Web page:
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The male of the species: A profile of men in nursing

Stanley, D., Beament, T., Falconer, D., Haigh, M., Saunders, R., Stanley, K., Wall, P. and Nielson, S. (2016) The male of the species: A profile of men in nursing. Journal of Advanced Nursing, 72 (5). pp. 1155-1168.

Link to Published Version: http://dx.doi.org/10.1111/jan.12905
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Abstract

Aim

To establish a profile of men in nursing in Western Australia and explore the perception of men in nursing from the perspective of male and female nurses.
Background

A project team, including some of the current authors, produced a YouTube video and DVD about men in nursing which led to further enquiry on this topic.

Design

The study employed a non-experimental, comparative, descriptive research design focused on a quantitative methodology, using an online survey in early 2014.
Method

A convenience sample incorporated registered and enrolled nurses and midwives in Western Australia.

Findings

The range of data included demographic information and the respondents' perceptions of men in nursing were collected. Findings indicated that the main reasons for choosing a career in nursing or midwifery were similar for both genders. Common mis-perceptions of men in nursing included: most male nurses are gay; men are not suited to nursing and men are less caring and compassionate than women. Suggestions to promote nursing to men included: nurses are highly skilled professionals; there is the potential to make a difference for patients; nursing offers stable employment, professional diversity and opportunities for team work. There is a diminished awareness of opportunities for men in nursing and negative stereotypes related to men in nursing persist.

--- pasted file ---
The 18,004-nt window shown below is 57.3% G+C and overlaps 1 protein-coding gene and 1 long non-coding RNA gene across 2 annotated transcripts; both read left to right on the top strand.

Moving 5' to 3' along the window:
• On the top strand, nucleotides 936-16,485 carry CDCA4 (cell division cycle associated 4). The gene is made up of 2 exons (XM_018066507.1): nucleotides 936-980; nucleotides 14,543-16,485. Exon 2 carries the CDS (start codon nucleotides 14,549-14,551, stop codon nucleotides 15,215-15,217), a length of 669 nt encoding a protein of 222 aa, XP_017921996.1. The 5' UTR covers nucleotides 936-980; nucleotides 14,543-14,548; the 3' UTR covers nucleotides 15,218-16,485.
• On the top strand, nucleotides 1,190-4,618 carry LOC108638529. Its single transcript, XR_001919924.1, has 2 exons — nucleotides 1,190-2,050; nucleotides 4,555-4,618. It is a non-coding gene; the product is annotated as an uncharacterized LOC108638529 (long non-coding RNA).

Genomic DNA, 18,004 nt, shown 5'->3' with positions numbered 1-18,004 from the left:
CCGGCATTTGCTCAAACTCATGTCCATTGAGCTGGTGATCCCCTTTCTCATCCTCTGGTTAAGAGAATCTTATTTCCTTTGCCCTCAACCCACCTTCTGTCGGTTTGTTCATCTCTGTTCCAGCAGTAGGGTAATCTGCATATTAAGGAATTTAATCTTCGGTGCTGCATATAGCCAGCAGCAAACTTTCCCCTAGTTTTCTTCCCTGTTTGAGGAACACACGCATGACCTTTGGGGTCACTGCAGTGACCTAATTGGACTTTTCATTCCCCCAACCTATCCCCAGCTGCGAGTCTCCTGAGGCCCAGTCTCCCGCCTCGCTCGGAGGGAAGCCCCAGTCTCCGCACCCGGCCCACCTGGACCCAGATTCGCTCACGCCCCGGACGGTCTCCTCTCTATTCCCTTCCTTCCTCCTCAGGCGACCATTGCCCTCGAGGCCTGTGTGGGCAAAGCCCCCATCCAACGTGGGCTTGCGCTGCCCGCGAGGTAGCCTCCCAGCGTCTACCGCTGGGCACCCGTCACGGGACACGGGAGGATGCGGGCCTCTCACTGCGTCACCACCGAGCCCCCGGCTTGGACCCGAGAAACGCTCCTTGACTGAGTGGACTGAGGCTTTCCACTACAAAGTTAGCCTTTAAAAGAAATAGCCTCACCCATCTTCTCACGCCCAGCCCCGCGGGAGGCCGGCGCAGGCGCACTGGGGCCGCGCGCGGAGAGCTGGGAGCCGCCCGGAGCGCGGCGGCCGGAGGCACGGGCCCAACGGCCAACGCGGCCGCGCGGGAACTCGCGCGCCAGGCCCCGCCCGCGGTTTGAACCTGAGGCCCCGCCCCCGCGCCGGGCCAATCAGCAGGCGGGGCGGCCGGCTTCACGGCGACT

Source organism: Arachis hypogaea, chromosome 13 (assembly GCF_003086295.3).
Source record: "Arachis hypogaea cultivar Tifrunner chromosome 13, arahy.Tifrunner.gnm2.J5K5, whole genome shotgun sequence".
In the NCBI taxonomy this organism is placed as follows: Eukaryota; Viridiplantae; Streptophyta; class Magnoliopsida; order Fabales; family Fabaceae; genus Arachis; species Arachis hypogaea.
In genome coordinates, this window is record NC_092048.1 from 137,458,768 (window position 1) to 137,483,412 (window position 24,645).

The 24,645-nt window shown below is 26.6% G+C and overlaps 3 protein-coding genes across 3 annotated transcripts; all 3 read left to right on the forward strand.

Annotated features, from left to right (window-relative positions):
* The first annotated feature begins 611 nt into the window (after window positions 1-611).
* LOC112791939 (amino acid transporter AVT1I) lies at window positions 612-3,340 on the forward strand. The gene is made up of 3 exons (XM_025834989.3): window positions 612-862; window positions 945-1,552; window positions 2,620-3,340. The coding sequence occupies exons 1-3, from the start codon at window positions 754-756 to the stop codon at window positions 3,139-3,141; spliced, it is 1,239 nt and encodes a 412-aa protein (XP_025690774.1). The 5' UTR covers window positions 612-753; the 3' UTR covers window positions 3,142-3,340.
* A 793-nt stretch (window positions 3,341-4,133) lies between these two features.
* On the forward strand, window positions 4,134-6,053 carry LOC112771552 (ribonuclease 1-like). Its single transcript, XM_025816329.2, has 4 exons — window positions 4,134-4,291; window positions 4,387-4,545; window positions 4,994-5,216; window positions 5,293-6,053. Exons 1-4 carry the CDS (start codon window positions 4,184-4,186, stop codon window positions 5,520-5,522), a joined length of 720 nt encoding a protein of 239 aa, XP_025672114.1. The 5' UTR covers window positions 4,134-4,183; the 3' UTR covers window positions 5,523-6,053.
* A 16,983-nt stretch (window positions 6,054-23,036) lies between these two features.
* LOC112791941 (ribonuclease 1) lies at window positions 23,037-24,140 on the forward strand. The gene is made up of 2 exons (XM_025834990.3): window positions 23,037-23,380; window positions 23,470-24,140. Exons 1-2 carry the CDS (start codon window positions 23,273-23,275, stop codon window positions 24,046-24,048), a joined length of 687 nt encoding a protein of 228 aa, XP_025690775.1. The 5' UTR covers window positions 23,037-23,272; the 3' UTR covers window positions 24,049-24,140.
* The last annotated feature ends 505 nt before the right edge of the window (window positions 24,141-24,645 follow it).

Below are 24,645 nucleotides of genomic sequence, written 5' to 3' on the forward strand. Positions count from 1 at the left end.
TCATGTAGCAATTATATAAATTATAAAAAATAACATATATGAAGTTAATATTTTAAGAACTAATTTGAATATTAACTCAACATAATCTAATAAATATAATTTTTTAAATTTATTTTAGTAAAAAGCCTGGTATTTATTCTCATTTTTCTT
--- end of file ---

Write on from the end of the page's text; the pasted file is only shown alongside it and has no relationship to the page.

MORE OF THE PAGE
Conclusion

The study produced recommendations which included: using the right message to target the recruitment for men and promoting a more realistic understanding of the profile and perception of men in nursing.

Publication Type: Journal Article
Murdoch Affiliation: School of Health Professions
Publisher: Blackwell Publishing Inc
Copyright: © 2016 John Wiley & Sons Ltd
URI: http://researchrepository.murdoch.edu.au/id/eprint/30177
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